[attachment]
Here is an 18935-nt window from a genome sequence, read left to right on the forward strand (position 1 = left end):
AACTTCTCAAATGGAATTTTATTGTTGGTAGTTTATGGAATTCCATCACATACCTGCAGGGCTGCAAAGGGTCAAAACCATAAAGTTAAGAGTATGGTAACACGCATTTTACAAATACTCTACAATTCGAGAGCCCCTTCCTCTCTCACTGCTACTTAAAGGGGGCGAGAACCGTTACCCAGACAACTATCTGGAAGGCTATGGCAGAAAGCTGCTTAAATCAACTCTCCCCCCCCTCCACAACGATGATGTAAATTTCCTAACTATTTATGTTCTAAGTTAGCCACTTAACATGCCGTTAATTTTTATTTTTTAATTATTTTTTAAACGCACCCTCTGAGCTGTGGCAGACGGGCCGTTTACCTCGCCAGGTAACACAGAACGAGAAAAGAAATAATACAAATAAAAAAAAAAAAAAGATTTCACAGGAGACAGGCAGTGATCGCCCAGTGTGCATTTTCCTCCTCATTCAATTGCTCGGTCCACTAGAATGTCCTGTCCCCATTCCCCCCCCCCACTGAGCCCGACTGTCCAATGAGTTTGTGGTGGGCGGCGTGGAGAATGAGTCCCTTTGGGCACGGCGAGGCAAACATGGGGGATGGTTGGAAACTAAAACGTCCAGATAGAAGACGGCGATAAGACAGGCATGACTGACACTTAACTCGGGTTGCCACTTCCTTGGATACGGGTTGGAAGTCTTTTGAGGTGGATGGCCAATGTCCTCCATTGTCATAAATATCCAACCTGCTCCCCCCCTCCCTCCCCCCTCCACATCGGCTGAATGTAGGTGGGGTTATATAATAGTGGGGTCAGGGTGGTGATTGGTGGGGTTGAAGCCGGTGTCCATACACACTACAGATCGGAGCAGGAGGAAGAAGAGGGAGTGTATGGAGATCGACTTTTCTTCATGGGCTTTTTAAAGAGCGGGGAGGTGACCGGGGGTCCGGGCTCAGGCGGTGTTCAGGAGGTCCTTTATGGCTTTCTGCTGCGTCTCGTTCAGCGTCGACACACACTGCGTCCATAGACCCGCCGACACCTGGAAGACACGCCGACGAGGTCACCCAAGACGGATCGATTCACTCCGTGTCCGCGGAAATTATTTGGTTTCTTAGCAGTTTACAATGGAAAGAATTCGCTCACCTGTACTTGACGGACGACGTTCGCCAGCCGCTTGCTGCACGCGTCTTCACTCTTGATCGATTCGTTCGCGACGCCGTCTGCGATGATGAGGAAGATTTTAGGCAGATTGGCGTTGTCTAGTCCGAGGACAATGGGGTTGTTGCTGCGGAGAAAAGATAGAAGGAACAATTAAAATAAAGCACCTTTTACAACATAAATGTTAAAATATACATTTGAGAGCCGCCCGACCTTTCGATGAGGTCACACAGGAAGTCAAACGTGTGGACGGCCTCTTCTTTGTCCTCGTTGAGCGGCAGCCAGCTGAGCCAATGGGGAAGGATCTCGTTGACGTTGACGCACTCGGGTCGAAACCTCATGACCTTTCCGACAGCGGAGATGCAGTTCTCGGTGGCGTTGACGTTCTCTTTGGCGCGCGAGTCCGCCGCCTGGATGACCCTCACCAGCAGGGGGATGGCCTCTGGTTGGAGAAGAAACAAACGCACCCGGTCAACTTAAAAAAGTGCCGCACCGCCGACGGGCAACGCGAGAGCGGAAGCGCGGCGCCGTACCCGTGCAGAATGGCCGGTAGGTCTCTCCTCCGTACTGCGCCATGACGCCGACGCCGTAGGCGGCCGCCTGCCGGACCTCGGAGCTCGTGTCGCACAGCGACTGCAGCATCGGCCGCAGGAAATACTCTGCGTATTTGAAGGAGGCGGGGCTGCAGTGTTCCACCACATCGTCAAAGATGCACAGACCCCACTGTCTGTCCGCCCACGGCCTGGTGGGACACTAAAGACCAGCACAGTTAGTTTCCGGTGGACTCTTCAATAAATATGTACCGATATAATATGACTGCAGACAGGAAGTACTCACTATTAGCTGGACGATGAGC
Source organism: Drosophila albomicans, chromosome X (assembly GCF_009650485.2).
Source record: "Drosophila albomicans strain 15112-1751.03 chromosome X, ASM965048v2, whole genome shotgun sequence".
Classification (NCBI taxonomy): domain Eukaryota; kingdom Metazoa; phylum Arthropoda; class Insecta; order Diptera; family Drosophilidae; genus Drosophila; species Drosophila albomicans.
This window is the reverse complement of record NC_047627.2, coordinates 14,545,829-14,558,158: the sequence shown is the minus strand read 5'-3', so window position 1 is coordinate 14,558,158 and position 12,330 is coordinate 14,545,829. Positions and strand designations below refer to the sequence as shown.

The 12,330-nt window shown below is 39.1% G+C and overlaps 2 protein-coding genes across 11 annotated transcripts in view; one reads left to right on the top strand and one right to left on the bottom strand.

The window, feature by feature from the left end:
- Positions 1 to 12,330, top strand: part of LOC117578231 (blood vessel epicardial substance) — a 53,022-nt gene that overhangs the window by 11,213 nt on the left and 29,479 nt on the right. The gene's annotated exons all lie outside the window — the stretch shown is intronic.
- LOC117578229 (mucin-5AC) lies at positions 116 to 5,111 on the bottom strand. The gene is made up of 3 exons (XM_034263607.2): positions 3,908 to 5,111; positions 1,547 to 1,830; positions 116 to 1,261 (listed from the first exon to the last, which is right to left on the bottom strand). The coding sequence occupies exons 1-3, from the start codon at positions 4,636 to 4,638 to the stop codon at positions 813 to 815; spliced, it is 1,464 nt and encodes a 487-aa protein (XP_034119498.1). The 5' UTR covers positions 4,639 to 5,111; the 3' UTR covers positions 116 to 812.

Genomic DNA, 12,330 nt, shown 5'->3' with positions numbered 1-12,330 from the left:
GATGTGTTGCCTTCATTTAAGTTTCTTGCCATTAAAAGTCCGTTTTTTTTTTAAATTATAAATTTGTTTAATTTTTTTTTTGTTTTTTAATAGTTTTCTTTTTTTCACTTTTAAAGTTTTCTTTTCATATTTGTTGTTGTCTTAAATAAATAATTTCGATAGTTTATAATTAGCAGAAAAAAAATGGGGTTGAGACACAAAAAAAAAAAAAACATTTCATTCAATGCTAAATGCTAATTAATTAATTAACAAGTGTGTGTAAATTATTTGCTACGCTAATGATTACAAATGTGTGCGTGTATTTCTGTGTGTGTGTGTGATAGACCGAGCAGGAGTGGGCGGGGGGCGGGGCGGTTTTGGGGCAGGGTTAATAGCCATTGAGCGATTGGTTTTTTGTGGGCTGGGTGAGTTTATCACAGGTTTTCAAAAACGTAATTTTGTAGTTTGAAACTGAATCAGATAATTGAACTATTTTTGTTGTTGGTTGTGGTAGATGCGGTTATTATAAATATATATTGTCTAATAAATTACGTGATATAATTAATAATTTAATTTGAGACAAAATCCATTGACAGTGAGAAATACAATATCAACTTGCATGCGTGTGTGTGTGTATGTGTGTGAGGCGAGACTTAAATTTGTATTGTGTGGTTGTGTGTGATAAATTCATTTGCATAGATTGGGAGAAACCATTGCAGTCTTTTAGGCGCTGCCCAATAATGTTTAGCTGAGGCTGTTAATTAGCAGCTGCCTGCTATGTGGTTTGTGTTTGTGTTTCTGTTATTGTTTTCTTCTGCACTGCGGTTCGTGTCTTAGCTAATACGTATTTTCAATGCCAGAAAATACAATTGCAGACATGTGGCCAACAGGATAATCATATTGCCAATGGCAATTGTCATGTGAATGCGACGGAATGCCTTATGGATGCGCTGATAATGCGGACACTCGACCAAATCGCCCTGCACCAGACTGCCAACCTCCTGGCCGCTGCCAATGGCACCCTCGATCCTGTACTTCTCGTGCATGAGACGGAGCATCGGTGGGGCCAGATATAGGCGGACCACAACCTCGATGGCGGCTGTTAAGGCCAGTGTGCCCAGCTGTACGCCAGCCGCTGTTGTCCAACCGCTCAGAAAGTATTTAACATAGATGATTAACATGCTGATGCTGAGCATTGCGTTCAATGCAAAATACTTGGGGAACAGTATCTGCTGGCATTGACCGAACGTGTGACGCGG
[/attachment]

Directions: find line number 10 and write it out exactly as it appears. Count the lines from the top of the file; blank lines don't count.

- LOC117578229 (mucin-5AC) lies at positions 116 to 5,111 on the bottom strand. The gene is made up of 3 exons (XM_034263607.2): positions 3,908 to 5,111; positions 1,547 to 1,830; positions 116 to 1,261 (listed from the first exon to the last, which is right to left on the bottom strand). The coding sequence occupies exons 1-3, from the start codon at positions 4,636 to 4,638 to the stop codon at positions 813 to 815; spliced, it is 1,464 nt and encodes a 487-aa protein (XP_034119498.1). The 5' UTR covers positions 4,639 to 5,111; the 3' UTR covers positions 116 to 812.